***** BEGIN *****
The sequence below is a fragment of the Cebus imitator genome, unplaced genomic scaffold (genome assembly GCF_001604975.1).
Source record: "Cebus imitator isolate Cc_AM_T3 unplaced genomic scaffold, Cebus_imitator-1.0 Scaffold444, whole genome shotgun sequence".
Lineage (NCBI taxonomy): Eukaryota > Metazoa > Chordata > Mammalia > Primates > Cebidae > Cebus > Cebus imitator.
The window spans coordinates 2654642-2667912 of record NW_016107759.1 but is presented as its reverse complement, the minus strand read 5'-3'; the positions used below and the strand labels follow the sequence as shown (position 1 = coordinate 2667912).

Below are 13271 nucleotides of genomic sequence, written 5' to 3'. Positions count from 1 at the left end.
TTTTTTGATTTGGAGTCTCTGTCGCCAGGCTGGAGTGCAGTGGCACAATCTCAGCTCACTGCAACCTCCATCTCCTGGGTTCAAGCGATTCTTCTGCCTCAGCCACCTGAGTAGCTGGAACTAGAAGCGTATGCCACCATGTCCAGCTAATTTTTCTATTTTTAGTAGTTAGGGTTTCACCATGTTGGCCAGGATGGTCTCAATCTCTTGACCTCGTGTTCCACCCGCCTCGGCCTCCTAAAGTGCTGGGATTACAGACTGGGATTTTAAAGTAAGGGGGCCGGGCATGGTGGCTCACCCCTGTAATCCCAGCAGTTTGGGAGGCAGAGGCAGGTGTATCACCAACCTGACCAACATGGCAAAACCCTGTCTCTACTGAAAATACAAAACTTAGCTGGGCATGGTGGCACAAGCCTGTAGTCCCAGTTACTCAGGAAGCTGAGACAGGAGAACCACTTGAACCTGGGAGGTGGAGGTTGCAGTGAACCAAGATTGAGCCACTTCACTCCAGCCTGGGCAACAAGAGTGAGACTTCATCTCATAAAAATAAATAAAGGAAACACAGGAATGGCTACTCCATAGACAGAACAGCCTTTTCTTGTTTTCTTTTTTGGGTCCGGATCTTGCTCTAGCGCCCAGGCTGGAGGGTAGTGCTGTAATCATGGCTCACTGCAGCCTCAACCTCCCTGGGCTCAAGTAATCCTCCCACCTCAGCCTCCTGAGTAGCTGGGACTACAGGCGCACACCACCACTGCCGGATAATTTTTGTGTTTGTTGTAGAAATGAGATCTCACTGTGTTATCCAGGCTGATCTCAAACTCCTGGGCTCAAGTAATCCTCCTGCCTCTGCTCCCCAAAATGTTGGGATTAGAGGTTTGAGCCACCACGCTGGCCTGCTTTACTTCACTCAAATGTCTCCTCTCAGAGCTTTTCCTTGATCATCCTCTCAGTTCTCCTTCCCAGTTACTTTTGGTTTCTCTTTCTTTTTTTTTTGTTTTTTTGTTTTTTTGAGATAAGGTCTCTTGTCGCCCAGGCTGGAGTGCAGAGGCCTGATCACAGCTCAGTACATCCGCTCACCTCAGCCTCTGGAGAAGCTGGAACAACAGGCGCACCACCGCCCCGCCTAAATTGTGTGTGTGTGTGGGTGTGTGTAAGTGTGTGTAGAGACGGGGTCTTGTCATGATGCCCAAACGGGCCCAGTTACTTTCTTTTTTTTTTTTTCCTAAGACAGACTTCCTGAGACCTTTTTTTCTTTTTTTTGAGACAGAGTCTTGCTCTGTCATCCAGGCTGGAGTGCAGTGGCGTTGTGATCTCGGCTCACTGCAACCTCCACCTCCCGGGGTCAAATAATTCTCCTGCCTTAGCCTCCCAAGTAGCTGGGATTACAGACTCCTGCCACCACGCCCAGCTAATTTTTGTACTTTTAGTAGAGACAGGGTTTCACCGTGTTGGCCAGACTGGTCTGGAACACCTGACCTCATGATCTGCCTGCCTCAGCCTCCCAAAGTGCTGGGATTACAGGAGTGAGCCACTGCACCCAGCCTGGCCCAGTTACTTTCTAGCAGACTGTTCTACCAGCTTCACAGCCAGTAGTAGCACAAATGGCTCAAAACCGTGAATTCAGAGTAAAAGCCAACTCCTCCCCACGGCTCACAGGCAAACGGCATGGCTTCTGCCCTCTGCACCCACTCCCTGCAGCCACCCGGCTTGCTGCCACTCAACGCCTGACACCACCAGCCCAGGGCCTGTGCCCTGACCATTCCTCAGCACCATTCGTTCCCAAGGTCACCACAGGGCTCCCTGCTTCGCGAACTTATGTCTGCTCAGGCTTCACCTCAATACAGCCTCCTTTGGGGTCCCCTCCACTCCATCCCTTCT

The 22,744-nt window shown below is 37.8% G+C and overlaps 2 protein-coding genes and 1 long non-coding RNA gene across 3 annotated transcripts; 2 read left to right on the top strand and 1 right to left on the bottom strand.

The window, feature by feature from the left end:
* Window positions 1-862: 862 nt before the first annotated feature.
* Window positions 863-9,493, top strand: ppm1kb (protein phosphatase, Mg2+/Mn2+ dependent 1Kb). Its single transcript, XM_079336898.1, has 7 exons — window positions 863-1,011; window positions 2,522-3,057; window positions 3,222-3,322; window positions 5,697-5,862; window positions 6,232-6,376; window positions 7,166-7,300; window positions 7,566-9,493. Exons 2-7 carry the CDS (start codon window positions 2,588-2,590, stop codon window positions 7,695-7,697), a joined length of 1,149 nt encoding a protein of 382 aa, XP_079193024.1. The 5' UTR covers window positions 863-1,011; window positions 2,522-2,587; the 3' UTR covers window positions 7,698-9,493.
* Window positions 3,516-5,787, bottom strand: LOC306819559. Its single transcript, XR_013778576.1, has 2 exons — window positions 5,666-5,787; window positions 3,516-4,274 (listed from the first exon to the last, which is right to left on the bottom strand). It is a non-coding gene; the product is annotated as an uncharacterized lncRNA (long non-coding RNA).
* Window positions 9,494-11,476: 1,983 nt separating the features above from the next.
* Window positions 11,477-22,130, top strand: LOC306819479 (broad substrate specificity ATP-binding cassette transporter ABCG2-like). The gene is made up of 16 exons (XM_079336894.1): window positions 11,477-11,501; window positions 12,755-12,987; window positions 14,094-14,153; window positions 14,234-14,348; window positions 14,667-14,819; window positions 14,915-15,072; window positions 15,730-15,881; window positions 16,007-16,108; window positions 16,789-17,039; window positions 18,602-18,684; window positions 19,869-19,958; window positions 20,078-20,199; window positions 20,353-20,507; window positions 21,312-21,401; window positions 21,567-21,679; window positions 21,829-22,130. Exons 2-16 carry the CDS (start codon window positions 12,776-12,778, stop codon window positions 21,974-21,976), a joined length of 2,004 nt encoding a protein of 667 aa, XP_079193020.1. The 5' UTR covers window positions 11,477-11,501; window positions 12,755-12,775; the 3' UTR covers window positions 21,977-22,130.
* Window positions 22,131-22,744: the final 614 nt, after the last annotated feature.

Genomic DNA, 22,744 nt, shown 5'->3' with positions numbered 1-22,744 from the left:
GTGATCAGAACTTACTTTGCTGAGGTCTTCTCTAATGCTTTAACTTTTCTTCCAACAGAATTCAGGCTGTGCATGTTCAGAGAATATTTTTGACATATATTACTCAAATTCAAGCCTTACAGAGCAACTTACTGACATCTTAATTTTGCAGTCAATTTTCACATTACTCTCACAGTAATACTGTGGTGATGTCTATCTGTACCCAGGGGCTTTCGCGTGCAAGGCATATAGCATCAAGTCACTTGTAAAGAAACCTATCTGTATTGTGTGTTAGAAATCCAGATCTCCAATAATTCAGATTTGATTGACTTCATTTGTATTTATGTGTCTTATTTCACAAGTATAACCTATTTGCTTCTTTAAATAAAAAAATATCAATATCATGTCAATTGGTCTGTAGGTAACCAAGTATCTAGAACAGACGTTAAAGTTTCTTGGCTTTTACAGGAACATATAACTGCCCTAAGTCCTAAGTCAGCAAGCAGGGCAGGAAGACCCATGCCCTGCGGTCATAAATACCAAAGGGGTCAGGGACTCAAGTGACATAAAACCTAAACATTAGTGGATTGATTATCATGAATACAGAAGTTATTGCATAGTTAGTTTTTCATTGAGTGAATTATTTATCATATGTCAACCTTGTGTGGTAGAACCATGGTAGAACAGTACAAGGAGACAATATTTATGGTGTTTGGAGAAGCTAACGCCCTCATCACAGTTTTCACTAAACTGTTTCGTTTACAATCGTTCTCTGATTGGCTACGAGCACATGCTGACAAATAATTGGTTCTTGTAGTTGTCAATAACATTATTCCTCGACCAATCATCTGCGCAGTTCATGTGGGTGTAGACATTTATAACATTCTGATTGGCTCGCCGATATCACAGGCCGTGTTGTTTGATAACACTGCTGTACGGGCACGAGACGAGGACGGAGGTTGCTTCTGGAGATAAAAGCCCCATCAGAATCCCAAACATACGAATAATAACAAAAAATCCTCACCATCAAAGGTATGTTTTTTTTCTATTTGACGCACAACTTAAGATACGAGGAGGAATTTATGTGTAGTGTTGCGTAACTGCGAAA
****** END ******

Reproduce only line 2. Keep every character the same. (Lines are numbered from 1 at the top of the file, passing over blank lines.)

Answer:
Source record: "Cebus imitator isolate Cc_AM_T3 unplaced genomic scaffold, Cebus_imitator-1.0 Scaffold444, whole genome shotgun sequence".